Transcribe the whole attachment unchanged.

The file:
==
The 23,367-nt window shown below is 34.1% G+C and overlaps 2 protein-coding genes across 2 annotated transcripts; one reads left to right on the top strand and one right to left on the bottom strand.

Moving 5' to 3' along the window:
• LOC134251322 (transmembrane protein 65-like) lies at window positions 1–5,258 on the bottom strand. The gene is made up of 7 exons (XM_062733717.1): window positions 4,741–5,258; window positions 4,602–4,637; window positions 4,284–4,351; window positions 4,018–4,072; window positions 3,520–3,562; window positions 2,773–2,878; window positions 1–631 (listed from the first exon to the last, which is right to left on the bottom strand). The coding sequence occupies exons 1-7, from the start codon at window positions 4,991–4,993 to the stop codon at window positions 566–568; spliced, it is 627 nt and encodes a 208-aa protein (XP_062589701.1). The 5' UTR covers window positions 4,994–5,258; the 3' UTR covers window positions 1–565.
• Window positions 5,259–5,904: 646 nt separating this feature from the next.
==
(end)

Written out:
The 23,367-nt window shown below is 34.1% G+C and overlaps 2 protein-coding genes across 2 annotated transcripts; one reads left to right on the top strand and one right to left on the bottom strand.

Moving 5' to 3' along the window:
• LOC134251322 (transmembrane protein 65-like) lies at window positions 1–5,258 on the bottom strand. The gene is made up of 7 exons (XM_062733717.1): window positions 4,741–5,258; window positions 4,602–4,637; window positions 4,284–4,351; window positions 4,018–4,072; window positions 3,520–3,562; window positions 2,773–2,878; window positions 1–631 (listed from the first exon to the last, which is right to left on the bottom strand). The coding sequence occupies exons 1-7, from the start codon at window positions 4,991–4,993 to the stop codon at window positions 566–568; spliced, it is 627 nt and encodes a 208-aa protein (XP_062589701.1). The 5' UTR covers window positions 4,994–5,258; the 3' UTR covers window positions 1–565.
• Window positions 5,259–5,904: 646 nt separating this feature from the next.